Maya (Raymond Bernard, 1949)

The Criterion Collection, a continuing series of important classic and contemporary films presents Maya.

Maya, a Hindu word describing magic and illusion, is embodied in Bella (Viviane Romance), a bewitching prostitute in an atmospheric port town who conjures the fantasies of visiting travelers and temporarily becomes the women of their dreams. The pragmatic Bella has no expectation of finding true love or leaving her profession until she meets Jean (Jean-Pierre Grenier), a passing sailor who saves her from the police and devotes himself to building a life with her, provided fate does not intervene. Based on Simon Gantillon’s successful play and produced by Viviane Romance herself, Raymond Bernard’s Maya deftly blends the styles and techniques of poetic realism, film noir, melodrama, and Cocteau-like fantasy to create a world of mystery and eroticism.

SPECIAL FEATURES

  • Restored high-definition digital transfer, with uncompressed monaural soundtrack on the Blu-ray
  • “The Film That Made You,” a 1989 conversation between Viviane Romance and Louis le Roy
  • Interview with film critic Italo Manzi on the casting and distribution
  • New English subtitle translation
  • PLUS: Essay by filmmaker Guy Maddin

A spine numbered, Blu-ray release of Raymond Bernard’s Maya (1949) by the Criterion Collection may be unlikely given that Bernard’s agreed masterpieces, Wooden Crosses (1932) and Les misérables (1934), remain on standard definition DVD in the Raymond Bernard Eclipse set. Questions could certainly arise about putting a high-definition Maya “ahead” of these other titles, as Maya is conventionally thought of as a lesser Bernard film, a post-war anachronism resembling a pre-war aesthetic. Adapted from a 1924 play by Simon Gantillon, Bernard’s Maya heavily resembles the poetic realism of 1930s French cinema with some strong affinities toward Julien Duvivier’s Pépé le moko (1937), yet it also evokes the contemporaneous styles and sensibilities of American film noir and the dreamy fantasies of Jean Cocteau. Considered altogether, Maya might be better celebrated as an inspired curiosity in Bernard’s oeuvre that provides a darkly wondrous vehicle for its lead, popular French actress and established femme fatale Viviane Romance.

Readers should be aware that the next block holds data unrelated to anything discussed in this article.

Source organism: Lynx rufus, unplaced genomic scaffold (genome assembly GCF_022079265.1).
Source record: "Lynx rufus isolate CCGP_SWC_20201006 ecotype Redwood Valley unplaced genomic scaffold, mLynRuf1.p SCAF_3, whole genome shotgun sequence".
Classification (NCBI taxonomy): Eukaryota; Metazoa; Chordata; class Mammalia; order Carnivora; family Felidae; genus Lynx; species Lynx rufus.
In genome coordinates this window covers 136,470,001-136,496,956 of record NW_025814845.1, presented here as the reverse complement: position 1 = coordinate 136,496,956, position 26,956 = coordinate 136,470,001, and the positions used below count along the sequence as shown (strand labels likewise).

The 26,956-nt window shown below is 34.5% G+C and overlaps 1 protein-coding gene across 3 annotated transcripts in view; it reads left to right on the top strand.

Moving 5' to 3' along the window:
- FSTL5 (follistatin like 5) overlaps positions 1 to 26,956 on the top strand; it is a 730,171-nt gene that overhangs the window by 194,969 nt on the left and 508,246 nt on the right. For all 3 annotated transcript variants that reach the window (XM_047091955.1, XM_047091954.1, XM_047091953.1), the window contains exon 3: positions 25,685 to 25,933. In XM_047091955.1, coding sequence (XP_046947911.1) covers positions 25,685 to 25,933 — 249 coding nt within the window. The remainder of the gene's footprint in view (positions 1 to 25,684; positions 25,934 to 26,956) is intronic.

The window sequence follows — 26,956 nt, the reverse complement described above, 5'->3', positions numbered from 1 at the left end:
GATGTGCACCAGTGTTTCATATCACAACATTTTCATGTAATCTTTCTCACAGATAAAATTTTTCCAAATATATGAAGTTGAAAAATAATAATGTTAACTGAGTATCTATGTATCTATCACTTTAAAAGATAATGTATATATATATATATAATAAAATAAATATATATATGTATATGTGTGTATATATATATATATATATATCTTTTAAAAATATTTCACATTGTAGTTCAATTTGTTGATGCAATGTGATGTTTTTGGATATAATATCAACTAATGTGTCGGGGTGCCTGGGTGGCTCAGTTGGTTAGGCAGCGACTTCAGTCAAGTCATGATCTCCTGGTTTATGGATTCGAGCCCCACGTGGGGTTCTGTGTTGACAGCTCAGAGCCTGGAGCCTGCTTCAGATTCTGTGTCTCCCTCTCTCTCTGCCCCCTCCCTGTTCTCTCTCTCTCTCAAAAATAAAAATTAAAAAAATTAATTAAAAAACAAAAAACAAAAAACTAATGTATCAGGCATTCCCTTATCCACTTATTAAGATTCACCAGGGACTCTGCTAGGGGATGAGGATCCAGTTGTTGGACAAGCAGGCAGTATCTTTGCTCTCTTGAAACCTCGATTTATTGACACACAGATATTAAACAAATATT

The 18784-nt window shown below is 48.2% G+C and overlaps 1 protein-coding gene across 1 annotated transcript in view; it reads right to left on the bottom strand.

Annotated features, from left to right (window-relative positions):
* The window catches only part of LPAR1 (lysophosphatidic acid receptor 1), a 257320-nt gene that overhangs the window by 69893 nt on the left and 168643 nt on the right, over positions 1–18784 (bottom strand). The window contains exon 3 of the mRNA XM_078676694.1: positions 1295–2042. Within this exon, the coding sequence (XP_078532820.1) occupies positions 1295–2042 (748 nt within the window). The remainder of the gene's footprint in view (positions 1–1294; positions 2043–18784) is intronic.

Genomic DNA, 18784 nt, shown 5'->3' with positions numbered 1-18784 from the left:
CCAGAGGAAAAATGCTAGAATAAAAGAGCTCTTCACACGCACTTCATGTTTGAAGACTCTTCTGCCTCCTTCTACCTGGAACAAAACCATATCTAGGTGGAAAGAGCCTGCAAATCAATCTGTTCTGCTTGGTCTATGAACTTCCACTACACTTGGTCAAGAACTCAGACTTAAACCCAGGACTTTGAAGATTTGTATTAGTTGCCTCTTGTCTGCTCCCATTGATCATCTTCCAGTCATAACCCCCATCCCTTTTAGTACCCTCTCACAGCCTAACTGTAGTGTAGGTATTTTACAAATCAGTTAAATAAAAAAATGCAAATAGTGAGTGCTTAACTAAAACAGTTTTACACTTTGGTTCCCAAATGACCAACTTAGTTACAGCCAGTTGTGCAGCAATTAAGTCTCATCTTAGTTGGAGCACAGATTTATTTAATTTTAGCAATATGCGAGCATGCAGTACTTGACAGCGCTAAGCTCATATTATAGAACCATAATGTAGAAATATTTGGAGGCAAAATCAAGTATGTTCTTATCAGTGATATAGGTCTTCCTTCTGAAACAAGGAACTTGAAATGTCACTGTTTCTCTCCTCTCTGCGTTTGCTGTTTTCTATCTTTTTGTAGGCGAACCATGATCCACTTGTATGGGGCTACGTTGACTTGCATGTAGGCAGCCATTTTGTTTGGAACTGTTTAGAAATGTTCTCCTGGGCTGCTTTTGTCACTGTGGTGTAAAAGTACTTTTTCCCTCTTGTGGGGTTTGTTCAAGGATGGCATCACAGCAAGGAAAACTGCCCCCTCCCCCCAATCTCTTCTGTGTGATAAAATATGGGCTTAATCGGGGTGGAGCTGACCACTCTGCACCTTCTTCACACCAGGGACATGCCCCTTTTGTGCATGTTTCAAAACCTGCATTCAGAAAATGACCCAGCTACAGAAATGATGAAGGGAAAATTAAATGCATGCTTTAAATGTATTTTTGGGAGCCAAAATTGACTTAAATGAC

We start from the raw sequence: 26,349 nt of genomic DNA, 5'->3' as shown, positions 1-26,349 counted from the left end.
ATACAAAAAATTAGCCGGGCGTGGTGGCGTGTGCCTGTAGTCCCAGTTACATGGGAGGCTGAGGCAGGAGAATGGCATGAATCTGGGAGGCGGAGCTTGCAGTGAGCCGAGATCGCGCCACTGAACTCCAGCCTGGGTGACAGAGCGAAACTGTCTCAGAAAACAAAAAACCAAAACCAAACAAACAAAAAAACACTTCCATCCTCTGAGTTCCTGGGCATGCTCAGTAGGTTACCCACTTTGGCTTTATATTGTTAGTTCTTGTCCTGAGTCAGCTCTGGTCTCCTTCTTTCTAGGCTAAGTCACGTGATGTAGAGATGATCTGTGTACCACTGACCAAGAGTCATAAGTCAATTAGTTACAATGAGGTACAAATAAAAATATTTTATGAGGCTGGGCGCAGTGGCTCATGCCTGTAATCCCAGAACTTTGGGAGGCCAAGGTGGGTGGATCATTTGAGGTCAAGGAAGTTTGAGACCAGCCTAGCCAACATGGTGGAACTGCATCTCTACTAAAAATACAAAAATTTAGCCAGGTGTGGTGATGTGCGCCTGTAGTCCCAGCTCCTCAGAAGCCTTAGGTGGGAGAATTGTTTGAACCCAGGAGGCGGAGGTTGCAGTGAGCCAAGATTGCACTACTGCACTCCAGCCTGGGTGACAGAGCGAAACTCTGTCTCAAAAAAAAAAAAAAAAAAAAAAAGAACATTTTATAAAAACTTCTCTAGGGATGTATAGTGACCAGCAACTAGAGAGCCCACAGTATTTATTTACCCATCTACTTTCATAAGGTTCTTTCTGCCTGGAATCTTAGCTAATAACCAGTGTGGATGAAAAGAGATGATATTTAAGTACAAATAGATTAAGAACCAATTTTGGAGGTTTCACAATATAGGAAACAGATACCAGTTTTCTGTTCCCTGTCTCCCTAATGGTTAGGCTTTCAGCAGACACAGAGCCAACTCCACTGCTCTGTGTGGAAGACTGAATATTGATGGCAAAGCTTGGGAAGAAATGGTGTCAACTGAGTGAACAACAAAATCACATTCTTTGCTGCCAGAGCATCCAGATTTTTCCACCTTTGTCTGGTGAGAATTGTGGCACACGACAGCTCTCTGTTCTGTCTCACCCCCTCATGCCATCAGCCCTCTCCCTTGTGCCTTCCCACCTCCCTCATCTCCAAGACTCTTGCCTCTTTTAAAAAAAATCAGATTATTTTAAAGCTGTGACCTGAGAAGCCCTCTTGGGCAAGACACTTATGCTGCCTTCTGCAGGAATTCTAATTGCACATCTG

Maya opens aboard the cargo ship Saint-Jacques as it slowly navigates through a thick fog while bearing a dangerous consignment. The crew’s nerves are fraught but a change of course southward indicates an impending arrival to port and the mood quickly brightens as the sailors joyfully turn their minds to the warm companionship of women waiting on dry land. The fog, the ship, and the French dialogue all evoke the tropes of poetic realism, but the sequence at sea equally resembles a transition from tense nightmare to relieved dream and one borne atop a cargo of film’s perilous medium: nitrate. Kodak was commencing its campaign to convert film studios to safety stock when Maya was shot and so the reference to nitrate points to a belated mode of filmmaking as much as it does the chimerical magic of film. The welcome, but illusory thrall of women and the mainland is bound in these early moments with cinema itself and it is by this knot Bernard eventually exposes a tragedy of conjurer and conjured alike.